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Screens

Since becoming a mom, I can barely remember what I ate for breakfast or where I put my keys, but I still have solid memories from childhood. My brother, sister, and I spent summer days on our Slip ‘N Slide and then played Kick the Can and Ghosts in the Graveyard. We’d go running for quarters when hearing the Good Humor truck, then devour Bomb Pops, Chipwiches and Snow Cones. And in the winter, we’d build forts, play Sorry, and have dance contests.


Of course, we also had screens.


I was six years old when we got our Atari game system. Saturday afternoons were spent killing aliens, racing cars, and avoiding ghosts. This, of course, was after a morning overdose of cartoons. On weekday afternoons, I’d rush home to catch Double Dare, always hoping my turn would come to try the awesome obstacle course. And then it was an evening of sitcoms. I may have grown up with Mark and Megan from down the block, but I’d be lying if I said Punky Brewster and Arnold Jackson weren’t just as much parts of my childhood.


So why, judging that I turned out reasonably okay, am I freaking out about my daughter’s use of screens?


Because she’s only one and I’m fairly certain that at one, I was still playing with stacking toys and reading with my mom. Of course, my daughter does that stuff, too, but she also grabs my dad’s hand and signs that she wants him to show her one of the slideshows he put together documenting her 18 months of life. She reaches for my mom to pick her up, not to show affection, but rather to tap on the cell phone she’s holding. And when I change her diaper, she’ll only calm down if I hand her the remote.


She is addicted. And it is not good.


In my youth, when I was on screens, it was arcades and laughing and parties . These days, it seems different. I picture kids alone in basements, virtual reality glasses pressed against a computer, hyperactive fingers jumping on keys. It’s dark, lonely, and depressing. They’re the same kids in my classroom who scramble for their iPad before morning announcements like it’s coffee -- a necessity, and withdrawal-inducing if the need isn’t met. And if they’re growing up anything like my daughter, I almost can’t blame them.


The first time Autumn met her grandparents was on a screen. COVID was running rampant, and visitors weren’t allowed in the hospital, so we Facetimed. Her entire first year we barely left the house due to the pandemic, and so faces on screens replaced real-life interaction. She became a regular during my dad’s HOGS (Happy Old Guys) Zoom meetings, rocked out weekly at virtual music classes, and ‘interacted’ with Auntie Robin and Uncle KeKe only through technology. And I was nothing but grateful for these frequent windows to the outside.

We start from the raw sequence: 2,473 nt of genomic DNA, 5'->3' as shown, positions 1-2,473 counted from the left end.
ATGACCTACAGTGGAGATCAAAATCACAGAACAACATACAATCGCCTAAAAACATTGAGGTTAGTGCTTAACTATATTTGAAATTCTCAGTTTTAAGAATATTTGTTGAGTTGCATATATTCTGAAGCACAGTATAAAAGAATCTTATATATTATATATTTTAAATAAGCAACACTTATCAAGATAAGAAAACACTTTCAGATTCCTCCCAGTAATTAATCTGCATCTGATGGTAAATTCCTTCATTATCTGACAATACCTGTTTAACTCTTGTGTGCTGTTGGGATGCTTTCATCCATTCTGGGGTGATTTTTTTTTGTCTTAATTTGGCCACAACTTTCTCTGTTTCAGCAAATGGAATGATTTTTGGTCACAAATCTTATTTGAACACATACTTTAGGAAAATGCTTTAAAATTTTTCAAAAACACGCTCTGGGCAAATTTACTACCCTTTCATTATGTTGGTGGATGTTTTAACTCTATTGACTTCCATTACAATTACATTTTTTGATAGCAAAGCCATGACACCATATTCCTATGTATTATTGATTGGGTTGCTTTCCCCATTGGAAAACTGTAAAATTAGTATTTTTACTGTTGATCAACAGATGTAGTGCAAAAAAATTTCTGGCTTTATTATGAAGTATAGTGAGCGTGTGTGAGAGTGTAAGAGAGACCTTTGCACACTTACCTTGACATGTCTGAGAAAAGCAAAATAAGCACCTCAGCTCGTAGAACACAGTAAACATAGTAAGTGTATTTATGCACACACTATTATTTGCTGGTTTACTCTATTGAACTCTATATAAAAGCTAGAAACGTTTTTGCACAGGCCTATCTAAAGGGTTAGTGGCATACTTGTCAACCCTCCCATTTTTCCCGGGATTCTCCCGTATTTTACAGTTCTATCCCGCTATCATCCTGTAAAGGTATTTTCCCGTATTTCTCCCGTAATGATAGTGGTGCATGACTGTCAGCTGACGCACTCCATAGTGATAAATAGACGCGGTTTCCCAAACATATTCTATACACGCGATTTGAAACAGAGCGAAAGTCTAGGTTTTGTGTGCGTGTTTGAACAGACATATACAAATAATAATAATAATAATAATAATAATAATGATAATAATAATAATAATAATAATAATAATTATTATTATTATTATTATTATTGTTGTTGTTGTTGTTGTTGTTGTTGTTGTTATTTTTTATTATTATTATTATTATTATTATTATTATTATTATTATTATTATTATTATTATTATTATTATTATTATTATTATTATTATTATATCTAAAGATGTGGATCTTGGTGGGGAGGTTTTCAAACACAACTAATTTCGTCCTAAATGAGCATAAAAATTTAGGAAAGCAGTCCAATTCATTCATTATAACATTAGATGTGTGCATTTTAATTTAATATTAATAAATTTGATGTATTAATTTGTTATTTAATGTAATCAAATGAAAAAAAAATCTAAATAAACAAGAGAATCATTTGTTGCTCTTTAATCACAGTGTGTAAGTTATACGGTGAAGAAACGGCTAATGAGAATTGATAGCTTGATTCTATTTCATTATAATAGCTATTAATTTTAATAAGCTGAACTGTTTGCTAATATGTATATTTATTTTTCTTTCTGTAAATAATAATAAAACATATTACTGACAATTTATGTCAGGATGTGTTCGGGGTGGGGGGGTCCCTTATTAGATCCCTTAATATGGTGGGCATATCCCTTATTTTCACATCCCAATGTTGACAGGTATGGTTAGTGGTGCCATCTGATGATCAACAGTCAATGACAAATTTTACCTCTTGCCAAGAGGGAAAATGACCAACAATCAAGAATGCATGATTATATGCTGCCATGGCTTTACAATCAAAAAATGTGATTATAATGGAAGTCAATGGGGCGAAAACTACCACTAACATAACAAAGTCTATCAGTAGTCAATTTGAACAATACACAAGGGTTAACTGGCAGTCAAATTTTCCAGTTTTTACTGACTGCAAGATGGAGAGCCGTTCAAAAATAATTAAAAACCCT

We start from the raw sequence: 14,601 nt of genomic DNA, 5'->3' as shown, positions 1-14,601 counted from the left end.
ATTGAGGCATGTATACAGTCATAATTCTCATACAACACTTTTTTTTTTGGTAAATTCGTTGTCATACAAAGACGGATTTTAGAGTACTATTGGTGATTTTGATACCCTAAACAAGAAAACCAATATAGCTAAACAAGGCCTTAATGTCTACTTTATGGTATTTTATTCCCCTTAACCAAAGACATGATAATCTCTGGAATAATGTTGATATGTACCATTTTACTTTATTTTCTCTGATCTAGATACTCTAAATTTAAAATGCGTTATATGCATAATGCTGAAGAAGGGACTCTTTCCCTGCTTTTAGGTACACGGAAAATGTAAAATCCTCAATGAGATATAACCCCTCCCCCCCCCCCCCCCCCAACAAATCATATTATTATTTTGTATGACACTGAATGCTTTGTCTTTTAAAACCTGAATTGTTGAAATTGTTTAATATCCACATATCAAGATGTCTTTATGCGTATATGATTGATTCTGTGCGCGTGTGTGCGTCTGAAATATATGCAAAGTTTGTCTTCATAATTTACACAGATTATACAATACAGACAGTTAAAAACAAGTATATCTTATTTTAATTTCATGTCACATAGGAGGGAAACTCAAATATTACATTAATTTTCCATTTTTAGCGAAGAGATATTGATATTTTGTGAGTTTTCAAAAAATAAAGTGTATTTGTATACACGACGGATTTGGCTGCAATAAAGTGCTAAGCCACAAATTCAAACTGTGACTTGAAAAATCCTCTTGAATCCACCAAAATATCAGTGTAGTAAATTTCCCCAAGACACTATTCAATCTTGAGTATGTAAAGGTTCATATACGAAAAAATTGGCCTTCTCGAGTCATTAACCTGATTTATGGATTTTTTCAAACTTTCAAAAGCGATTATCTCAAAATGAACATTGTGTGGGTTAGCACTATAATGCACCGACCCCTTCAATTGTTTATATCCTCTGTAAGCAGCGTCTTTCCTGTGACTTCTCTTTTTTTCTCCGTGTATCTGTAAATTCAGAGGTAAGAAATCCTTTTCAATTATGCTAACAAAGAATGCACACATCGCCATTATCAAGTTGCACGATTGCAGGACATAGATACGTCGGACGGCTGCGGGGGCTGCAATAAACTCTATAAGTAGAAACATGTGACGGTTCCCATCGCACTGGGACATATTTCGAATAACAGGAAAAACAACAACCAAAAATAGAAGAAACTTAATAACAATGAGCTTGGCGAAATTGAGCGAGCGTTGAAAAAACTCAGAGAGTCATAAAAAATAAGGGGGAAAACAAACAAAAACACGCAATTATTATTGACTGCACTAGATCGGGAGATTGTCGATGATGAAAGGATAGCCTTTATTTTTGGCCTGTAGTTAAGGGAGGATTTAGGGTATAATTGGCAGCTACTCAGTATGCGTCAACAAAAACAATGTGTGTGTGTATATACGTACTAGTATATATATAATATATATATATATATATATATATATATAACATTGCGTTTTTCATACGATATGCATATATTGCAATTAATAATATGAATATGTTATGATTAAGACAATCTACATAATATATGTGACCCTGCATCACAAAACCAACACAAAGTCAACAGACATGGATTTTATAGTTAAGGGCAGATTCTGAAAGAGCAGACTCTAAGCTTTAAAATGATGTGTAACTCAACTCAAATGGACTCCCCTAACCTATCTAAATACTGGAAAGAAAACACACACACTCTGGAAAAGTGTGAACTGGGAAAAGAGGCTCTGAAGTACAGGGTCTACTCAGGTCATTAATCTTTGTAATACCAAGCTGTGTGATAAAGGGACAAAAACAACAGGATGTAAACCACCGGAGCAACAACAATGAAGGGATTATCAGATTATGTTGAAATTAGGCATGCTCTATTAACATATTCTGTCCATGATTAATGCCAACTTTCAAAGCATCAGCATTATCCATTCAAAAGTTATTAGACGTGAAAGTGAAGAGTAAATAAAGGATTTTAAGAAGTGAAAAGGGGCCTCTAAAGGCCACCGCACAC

It must be confusing for her -- because it’s certainly confusing for me.


After all, I’m addicted to my phone. My apps are among my best friends. Waze gets me to work on time, Starbucks buys me coffee, and Chase deposits my checks. How did I ever survive without them? I can justify my own screen use when I feel it’s increasing my productivity — which is often. And so I try to reason with my daughter when she wants to play with my phone.


“It’s not a toy. It’s a tool,” I say. “It’s not for babies.”


And why is it not for babies?


Because there’s research that dictates screens are bad. That they rot people’s brains. And when those people are only 19 months old, their minds are especially malleable. I picture her brain like dough that needs to be shaped and cooked. As we read and sing, the dough starts to mold into something that looks more like an organ with all the crevices in the exact right places. Then with each screen exposure, a ray penetrates, making it weaker and more misshapen. And how many exposures will it take before it affects her ability to read, move, or write?


A line needs to be drawn. But should it be a solid one that goes on forever in both directions, or a segment, with ways around it for certain circumstances? Or should we make it dotted so she can cross over it from time to time like changing lanes? Can she watch home movies? What about Facetiming with family, but then how often and for how long? And the virtual Hanukkah concert coming up this Sunday, is that okay because it’s a special occasion? But how many special occasions are allowed per month, or year, or lifetime?


When I figure it out, I’ll get back to you. In the meantime…


Mommy On.




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